ARTS AND CULTURE are thriving in Boston and around the nation. On Monday, the chairman of the National Endowment for the Arts will be in the region to experience first-hand some of that energy and vitality. With the appointment of Julie Burros as Boston’s first chief of arts in culture in decades, Mayor Martin J. Walsh has solidified his commitment to promoting and advancing the arts. Last month, the mayor launched Boston Creates, an 18-month, citywide cultural planning effort to shape the future of arts and culture for the next decade.
These efforts have elevated the arts in unprecedented ways and provided them a seat at the decision-making table in Boston. This should be celebrated at the same time as we commit ourselves to making the most of the moment.
To place these developments in a broader context, we’re highlighting three national trends that are evident in other leading creative cities and are so fortuitously aligned today in Boston.
■ Transforming places. Creative placemaking is a new term for an old idea: drawing on arts and culture as catalysts for economic development and community revitalization. Through ArtPlace America, an initiative to which the Barr Foundation — the largest endowed private nonprofit foundation in Massachusetts — contributes, cities are investing in creative places infused with new energy and oriented to expanding opportunity.
One such effort funded by ArtPlace America is in Dorchester’s Uphams Corner. Expanding from there along the so-called Fairmount Cultural Corridor, this is one of several exciting creative placemaking efforts underway in Boston. These projects embrace a broad definition of the arts, acknowledging that creative expression occurs in many venues and in various forms. It also recognizes the arts as a key driver of economic revitalization and a way to get more residents engaged in city planning.
■ Adapting to new realities. Expanding our reach involves a broader approach than just counting how many people attend an event. We must ensure that cultural providers remain relevant to those we serve. A few months ago, the NEA released two new research reports that capture the ways different populations engage — or don’t — with the arts. They found that about three-quarters of all American adults, about 167 million people, use the Internet to watch, listen to, or download art. There are another 30 million people who want to go to the arts, but do not for some reason. That’s an opportunity to interact with 200 million people, and online engagement feeds live attendance. Data like this give arts providers fodder to adapt and stay relevant, so they can connect with their audiences in a variety of ways.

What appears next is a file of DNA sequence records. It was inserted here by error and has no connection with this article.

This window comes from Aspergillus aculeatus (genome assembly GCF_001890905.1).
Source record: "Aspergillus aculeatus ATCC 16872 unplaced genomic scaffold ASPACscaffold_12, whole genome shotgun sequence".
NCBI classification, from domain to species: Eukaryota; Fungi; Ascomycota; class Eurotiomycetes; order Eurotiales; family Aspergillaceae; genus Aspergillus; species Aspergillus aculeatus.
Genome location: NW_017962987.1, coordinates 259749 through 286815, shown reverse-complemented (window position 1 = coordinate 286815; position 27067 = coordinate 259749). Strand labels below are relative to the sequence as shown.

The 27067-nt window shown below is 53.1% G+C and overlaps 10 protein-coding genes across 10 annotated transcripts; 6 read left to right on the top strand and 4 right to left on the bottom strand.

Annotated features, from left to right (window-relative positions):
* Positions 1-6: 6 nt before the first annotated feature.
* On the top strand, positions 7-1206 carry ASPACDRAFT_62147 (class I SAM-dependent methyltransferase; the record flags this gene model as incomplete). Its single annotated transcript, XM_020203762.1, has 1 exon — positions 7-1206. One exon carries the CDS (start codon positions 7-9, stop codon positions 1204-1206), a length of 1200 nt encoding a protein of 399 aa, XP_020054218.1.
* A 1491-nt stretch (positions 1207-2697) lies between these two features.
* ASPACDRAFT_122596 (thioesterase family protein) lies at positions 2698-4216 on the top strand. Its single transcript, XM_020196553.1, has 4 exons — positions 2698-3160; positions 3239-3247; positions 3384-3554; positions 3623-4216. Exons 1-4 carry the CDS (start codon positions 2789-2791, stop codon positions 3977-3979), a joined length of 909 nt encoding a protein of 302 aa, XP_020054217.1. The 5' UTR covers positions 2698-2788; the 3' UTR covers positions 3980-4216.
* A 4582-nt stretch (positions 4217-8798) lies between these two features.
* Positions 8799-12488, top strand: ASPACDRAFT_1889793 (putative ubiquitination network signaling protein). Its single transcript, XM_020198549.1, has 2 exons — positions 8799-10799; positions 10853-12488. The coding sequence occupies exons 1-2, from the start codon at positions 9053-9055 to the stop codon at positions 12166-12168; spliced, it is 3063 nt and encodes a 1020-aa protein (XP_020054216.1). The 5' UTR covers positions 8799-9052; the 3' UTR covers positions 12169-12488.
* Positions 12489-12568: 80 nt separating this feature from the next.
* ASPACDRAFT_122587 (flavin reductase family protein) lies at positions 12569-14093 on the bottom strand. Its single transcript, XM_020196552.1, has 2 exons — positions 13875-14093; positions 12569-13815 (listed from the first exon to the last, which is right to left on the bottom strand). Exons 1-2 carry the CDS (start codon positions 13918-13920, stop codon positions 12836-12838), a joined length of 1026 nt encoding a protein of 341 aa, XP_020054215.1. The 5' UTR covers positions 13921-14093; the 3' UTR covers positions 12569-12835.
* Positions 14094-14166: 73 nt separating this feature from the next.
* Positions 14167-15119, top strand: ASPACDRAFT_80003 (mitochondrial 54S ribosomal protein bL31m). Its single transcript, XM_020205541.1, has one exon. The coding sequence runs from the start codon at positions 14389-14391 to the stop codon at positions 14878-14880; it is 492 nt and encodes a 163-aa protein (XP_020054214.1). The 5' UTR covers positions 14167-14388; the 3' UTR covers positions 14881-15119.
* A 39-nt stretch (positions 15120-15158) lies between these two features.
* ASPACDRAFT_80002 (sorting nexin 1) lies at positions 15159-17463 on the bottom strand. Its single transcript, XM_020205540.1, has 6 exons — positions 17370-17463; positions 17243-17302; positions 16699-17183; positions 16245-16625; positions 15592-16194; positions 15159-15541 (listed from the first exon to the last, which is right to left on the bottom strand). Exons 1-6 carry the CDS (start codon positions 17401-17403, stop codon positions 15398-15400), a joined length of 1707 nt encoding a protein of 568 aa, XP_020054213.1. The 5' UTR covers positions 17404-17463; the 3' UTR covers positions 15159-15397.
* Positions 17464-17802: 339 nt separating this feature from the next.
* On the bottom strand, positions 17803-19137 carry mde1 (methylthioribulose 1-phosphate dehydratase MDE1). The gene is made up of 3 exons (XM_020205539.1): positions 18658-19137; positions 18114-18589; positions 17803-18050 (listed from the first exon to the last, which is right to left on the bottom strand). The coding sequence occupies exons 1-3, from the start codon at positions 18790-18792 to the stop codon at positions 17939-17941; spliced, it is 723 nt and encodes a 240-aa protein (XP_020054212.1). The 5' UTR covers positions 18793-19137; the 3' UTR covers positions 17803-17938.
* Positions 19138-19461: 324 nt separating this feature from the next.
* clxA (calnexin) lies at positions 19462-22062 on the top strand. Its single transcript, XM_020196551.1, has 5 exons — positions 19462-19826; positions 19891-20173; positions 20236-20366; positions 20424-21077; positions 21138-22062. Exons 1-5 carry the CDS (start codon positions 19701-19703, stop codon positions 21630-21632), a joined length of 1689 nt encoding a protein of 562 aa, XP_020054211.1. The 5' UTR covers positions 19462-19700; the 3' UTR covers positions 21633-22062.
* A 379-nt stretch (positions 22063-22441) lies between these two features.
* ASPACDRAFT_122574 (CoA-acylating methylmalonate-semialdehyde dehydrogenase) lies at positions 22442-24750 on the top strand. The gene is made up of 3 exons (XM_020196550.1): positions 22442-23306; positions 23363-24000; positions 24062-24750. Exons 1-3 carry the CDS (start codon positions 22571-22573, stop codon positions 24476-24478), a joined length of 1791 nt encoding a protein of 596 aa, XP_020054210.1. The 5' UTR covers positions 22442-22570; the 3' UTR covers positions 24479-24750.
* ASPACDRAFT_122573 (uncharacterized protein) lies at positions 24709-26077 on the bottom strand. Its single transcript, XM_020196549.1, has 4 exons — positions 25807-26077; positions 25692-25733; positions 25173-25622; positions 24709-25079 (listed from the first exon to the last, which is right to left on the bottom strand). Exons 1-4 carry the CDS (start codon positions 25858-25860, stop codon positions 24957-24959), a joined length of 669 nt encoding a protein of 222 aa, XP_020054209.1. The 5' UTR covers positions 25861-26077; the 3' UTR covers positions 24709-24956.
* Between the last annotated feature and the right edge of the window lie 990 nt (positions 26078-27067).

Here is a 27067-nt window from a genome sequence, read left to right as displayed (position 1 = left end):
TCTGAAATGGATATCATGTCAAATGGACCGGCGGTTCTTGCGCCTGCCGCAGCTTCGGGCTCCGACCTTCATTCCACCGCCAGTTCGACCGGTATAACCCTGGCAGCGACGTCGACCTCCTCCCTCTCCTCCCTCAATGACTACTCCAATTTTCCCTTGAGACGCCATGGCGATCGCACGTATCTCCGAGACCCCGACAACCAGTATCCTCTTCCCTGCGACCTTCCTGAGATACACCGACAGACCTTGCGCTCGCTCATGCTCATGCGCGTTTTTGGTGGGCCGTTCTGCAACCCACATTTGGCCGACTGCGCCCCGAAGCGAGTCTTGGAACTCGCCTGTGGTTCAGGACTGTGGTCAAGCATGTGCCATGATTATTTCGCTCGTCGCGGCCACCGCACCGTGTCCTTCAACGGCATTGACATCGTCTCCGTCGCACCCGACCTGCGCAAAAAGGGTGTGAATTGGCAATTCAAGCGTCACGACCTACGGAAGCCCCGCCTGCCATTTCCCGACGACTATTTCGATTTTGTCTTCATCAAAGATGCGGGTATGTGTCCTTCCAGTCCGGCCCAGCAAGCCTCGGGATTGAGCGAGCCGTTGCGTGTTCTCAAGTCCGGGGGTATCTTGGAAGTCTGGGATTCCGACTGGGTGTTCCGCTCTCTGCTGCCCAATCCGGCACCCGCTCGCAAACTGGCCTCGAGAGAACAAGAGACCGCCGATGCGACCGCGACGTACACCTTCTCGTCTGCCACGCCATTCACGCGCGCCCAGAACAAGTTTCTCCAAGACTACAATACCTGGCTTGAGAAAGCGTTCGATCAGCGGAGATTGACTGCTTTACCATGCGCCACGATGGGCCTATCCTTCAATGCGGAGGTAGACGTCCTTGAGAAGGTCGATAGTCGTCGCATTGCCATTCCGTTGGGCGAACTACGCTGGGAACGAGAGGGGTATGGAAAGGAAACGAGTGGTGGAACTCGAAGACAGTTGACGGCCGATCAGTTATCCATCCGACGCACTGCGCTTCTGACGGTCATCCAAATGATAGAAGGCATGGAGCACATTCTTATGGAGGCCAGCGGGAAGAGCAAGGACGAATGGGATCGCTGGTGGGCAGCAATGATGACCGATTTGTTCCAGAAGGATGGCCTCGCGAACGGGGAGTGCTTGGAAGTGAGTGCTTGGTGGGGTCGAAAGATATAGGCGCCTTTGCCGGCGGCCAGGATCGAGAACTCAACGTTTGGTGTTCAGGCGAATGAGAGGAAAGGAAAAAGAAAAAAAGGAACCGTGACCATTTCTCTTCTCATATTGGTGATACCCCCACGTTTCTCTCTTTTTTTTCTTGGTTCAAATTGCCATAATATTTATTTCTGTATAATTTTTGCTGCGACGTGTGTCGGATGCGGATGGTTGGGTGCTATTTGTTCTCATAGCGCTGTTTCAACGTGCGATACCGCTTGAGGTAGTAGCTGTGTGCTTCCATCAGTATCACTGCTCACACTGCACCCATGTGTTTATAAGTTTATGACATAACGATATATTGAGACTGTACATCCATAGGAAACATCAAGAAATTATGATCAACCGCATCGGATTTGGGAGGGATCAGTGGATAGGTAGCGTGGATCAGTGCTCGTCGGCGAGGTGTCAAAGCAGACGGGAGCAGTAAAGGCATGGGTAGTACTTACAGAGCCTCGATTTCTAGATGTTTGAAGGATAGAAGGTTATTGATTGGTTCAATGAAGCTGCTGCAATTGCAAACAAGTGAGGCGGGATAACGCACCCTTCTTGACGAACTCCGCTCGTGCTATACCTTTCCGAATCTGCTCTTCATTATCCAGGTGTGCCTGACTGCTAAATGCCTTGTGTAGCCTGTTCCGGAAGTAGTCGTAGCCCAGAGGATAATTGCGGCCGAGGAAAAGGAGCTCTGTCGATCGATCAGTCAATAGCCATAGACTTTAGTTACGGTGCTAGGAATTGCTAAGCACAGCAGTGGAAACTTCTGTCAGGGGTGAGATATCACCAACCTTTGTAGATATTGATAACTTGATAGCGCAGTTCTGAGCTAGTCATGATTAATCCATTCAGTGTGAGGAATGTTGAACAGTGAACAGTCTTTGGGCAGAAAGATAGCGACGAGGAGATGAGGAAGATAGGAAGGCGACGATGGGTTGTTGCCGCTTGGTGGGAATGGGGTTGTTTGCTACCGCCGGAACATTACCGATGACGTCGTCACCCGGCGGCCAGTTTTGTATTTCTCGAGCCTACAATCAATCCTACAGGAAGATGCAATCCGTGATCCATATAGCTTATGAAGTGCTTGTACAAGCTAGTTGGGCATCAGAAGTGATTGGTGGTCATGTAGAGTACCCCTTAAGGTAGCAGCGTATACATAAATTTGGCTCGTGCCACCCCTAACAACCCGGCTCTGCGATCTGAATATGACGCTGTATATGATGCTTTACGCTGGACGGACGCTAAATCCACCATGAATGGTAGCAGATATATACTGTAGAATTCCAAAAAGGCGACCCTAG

As a result, leading arts organizations — including more than two dozen in Boston supported by Barr and the Klarman Family Foundation — are seeking to adapt their practices. That means rethinking business models and financial structures so they can be nimbler, respond more easily to the evolving needs of their audiences, and take the creative risks that challenge, surprise and inspire in ways that ensure ongoing relevancy.
■ Planning for the future. More cities have undertaken cultural planning to shape a coherent approach to advancing the arts. Cultural planning looks different in each place, as it should. Yet, when we consider the cities where cultural planning has been most effective, we consistently find an ambitious, inclusive, communitywide effort to develop a shared vision and blueprint for arts and culture — one that prioritizes, coordinates, and aligns public and private resources to strengthen cultural vitality long term.
With its launch last month, Boston Creates is off to a great start. Yet the proof will be in what we all make of this opportunity, as Boston starts to engage residents on community teams and through a series of public events beginning in June.
Boston is in the vanguard of this movement — it’s embracing and prioritizing arts and culture, recognizing that they are essential to thriving cities. The arts elevate our spirits, enliven our communities, and enrich our lives. Now is the time to embrace a more inclusive definition of the arts, to make our support for them evident, and to engage actively in shaping the future of arts and culture in Boston. Let’s seize the moment.
James E. Canales is president and trustee of the Barr Foundation. Jane Chu is chairman of the National Endowment for the Arts.
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